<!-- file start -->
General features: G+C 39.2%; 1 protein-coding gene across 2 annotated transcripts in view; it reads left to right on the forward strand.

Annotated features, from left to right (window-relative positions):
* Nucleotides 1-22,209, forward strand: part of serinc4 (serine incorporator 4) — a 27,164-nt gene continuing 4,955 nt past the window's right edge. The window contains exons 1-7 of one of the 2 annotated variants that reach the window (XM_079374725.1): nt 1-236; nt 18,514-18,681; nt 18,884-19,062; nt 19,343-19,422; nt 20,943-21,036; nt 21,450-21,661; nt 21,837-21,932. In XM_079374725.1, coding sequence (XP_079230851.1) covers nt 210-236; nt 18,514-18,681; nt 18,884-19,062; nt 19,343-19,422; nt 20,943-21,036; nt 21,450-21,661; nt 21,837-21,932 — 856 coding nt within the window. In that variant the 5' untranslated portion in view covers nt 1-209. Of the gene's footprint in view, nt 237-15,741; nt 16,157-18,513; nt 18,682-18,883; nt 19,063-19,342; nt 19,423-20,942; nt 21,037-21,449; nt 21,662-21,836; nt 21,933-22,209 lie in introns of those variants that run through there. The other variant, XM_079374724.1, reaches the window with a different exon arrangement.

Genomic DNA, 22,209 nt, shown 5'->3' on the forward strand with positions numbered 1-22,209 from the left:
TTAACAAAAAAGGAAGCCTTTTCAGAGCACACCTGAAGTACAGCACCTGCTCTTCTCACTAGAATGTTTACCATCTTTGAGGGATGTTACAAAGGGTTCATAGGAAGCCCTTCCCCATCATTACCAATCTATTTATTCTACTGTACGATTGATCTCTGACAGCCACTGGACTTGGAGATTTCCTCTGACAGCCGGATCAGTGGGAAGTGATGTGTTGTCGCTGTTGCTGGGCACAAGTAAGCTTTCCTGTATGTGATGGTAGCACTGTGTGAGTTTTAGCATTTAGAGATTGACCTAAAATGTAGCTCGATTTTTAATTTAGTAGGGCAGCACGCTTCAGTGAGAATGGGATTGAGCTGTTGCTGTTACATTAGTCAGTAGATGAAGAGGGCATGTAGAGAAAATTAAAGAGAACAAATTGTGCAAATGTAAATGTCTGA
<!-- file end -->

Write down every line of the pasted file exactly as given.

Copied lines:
General features: G+C 39.2%; 1 protein-coding gene across 2 annotated transcripts in view; it reads left to right on the forward strand.

Annotated features, from left to right (window-relative positions):
* Nucleotides 1-22,209, forward strand: part of serinc4 (serine incorporator 4) — a 27,164-nt gene continuing 4,955 nt past the window's right edge. The window contains exons 1-7 of one of the 2 annotated variants that reach the window (XM_079374725.1): nt 1-236; nt 18,514-18,681; nt 18,884-19,062; nt 19,343-19,422; nt 20,943-21,036; nt 21,450-21,661; nt 21,837-21,932. In XM_079374725.1, coding sequence (XP_079230851.1) covers nt 210-236; nt 18,514-18,681; nt 18,884-19,062; nt 19,343-19,422; nt 20,943-21,036; nt 21,450-21,661; nt 21,837-21,932 — 856 coding nt within the window. In that variant the 5' untranslated portion in view covers nt 1-209. Of the gene's footprint in view, nt 237-15,741; nt 16,157-18,513; nt 18,682-18,883; nt 19,063-19,342; nt 19,423-20,942; nt 21,037-21,449; nt 21,662-21,836; nt 21,933-22,209 lie in introns of those variants that run through there. The other variant, XM_079374724.1, reaches the window with a different exon arrangement.

Genomic DNA, 22,209 nt, shown 5'->3' on the forward strand with positions numbered 1-22,209 from the left:
TTAACAAAAAAGGAAGCCTTTTCAGAGCACACCTGAAGTACAGCACCTGCTCTTCTCACTAGAATGTTTACCATCTTTGAGGGATGTTACAAAGGGTTCATAGGAAGCCCTTCCCCATCATTACCAATCTATTTATTCTACTGTACGATTGATCTCTGACAGCCACTGGACTTGGAGATTTCCTCTGACAGCCGGATCAGTGGGAAGTGATGTGTTGTCGCTGTTGCTGGGCACAAGTAAGCTTTCCTGTATGTGATGGTAGCACTGTGTGAGTTTTAGCATTTAGAGATTGACCTAAAATGTAGCTCGATTTTTAATTTAGTAGGGCAGCACGCTTCAGTGAGAATGGGATTGAGCTGTTGCTGTTACATTAGTCAGTAGATGAAGAGGGCATGTAGAGAAAATTAAAGAGAACAAATTGTGCAAATGTAAATGTCTGA